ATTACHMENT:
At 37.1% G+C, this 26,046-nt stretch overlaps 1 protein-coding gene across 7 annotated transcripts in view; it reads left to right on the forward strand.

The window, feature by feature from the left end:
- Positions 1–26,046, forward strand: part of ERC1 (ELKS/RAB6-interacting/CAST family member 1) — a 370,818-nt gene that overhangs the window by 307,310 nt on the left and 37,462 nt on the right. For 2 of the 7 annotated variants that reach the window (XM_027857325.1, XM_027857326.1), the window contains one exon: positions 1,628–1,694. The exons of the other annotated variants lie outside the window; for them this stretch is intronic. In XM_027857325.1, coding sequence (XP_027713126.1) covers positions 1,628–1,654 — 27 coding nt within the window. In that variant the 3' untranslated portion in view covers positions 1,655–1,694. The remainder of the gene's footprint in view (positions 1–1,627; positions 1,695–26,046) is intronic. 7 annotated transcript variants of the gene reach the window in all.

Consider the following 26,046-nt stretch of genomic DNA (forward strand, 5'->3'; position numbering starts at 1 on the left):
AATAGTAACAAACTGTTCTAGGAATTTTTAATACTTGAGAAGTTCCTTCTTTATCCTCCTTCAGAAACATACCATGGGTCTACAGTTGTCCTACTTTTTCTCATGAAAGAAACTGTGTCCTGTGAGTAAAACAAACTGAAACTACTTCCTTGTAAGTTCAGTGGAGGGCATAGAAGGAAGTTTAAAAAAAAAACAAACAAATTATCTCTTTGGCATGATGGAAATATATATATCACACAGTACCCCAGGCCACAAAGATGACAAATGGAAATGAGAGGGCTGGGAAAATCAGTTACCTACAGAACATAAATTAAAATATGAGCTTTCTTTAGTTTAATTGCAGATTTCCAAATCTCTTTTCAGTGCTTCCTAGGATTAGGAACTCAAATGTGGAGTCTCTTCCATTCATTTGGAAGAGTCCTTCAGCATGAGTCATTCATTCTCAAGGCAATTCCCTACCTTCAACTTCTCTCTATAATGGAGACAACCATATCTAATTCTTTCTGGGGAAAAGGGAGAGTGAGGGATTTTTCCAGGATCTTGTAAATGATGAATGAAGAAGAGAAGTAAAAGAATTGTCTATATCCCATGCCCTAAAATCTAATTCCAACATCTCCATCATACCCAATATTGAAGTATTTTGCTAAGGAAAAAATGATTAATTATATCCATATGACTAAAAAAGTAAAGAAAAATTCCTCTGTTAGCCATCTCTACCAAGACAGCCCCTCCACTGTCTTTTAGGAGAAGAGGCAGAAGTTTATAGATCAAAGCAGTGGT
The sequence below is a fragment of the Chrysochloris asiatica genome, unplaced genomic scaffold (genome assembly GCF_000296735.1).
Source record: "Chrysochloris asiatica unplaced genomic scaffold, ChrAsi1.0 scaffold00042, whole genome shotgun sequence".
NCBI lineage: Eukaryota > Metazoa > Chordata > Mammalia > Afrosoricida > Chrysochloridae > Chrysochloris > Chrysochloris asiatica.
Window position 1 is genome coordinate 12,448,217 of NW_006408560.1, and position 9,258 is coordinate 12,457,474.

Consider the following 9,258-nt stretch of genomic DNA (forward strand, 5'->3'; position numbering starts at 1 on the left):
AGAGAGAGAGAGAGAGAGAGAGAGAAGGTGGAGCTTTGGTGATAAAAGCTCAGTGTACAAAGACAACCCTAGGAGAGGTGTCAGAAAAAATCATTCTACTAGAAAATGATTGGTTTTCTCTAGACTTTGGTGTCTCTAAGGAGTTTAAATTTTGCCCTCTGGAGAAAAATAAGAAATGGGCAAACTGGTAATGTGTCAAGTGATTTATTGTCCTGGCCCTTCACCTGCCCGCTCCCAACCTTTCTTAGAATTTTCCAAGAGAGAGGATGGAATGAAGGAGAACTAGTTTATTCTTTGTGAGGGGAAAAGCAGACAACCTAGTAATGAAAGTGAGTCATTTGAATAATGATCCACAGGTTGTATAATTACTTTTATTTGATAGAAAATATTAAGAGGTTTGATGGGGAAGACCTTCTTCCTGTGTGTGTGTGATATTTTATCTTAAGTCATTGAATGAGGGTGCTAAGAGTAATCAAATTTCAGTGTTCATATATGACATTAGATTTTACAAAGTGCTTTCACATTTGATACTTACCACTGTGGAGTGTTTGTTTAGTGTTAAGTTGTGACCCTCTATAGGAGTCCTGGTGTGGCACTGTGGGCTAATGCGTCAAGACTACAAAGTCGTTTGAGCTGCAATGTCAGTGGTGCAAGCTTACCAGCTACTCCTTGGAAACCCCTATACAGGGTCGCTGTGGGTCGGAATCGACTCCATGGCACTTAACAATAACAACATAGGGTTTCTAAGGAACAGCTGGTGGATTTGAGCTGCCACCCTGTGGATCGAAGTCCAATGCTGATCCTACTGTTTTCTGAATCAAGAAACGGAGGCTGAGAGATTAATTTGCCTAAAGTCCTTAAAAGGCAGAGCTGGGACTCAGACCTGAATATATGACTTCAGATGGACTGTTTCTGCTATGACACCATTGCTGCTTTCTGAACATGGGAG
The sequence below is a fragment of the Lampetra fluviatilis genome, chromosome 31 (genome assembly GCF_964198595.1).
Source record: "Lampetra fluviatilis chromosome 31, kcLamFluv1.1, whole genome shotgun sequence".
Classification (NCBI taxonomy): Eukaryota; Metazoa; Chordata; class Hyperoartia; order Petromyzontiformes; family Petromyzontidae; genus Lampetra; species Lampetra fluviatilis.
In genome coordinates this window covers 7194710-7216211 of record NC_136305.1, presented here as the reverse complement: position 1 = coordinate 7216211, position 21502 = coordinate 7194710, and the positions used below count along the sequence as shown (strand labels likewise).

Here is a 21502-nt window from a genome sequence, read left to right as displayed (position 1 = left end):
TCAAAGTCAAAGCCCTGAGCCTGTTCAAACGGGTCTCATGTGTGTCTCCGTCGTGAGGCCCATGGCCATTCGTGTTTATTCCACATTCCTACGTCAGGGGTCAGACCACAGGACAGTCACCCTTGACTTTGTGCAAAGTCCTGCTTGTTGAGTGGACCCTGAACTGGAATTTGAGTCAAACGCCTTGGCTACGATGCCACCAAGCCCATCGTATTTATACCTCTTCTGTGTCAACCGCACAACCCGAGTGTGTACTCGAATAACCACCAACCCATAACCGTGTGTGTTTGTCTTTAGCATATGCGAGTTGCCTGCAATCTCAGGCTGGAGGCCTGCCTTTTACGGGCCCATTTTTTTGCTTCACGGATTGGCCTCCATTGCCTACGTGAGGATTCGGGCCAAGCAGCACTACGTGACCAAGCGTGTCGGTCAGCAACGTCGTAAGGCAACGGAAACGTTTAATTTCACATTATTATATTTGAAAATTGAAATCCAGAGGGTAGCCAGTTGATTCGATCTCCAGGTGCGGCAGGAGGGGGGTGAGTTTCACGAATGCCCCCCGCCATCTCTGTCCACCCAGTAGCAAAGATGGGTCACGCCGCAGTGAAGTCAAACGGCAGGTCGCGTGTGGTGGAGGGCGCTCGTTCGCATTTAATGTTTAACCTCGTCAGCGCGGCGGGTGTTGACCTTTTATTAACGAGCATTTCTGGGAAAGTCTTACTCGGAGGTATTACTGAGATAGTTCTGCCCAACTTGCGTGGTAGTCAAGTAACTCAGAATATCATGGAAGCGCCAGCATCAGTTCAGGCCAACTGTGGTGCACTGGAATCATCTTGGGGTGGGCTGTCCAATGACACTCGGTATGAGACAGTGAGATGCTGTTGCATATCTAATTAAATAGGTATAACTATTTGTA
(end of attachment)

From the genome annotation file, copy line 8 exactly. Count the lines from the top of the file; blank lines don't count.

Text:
NCBI lineage: Eukaryota > Metazoa > Chordata > Mammalia > Afrosoricida > Chrysochloridae > Chrysochloris > Chrysochloris asiatica.